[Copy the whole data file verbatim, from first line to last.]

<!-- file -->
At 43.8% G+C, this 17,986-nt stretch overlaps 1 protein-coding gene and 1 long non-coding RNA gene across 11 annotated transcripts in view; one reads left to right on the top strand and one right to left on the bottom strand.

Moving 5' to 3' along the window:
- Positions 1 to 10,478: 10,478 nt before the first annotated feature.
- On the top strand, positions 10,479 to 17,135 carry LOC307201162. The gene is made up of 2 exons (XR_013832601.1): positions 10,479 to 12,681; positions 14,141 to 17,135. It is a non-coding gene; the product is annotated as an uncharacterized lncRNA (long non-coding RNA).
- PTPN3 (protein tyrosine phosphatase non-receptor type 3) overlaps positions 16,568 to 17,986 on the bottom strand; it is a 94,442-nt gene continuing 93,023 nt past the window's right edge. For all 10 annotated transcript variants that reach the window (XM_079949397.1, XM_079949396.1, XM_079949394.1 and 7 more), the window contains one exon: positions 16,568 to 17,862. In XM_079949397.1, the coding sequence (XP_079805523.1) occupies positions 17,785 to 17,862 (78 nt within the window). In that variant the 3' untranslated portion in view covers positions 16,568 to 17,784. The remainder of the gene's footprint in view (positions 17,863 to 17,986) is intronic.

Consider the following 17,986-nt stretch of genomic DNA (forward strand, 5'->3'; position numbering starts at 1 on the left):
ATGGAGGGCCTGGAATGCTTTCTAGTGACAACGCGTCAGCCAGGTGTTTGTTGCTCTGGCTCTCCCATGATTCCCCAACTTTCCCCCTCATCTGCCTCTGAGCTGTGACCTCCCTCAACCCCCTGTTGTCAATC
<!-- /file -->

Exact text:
At 43.8% G+C, this 17,986-nt stretch overlaps 1 protein-coding gene and 1 long non-coding RNA gene across 11 annotated transcripts in view; one reads left to right on the top strand and one right to left on the bottom strand.

Moving 5' to 3' along the window:
- Positions 1 to 10,478: 10,478 nt before the first annotated feature.
- On the top strand, positions 10,479 to 17,135 carry LOC307201162. The gene is made up of 2 exons (XR_013832601.1): positions 10,479 to 12,681; positions 14,141 to 17,135. It is a non-coding gene; the product is annotated as an uncharacterized lncRNA (long non-coding RNA).
- PTPN3 (protein tyrosine phosphatase non-receptor type 3) overlaps positions 16,568 to 17,986 on the bottom strand; it is a 94,442-nt gene continuing 93,023 nt past the window's right edge. For all 10 annotated transcript variants that reach the window (XM_079949397.1, XM_079949396.1, XM_079949394.1 and 7 more), the window contains one exon: positions 16,568 to 17,862. In XM_079949397.1, the coding sequence (XP_079805523.1) occupies positions 17,785 to 17,862 (78 nt within the window). In that variant the 3' untranslated portion in view covers positions 16,568 to 17,784. The remainder of the gene's footprint in view (positions 17,863 to 17,986) is intronic.

Consider the following 17,986-nt stretch of genomic DNA (forward strand, 5'->3'; position numbering starts at 1 on the left):
ATGGAGGGCCTGGAATGCTTTCTAGTGACAACGCGTCAGCCAGGTGTTTGTTGCTCTGGCTCTCCCATGATTCCCCAACTTTCCCCCTCATCTGCCTCTGAGCTGTGACCTCCCTCAACCCCCTGTTGTCAATC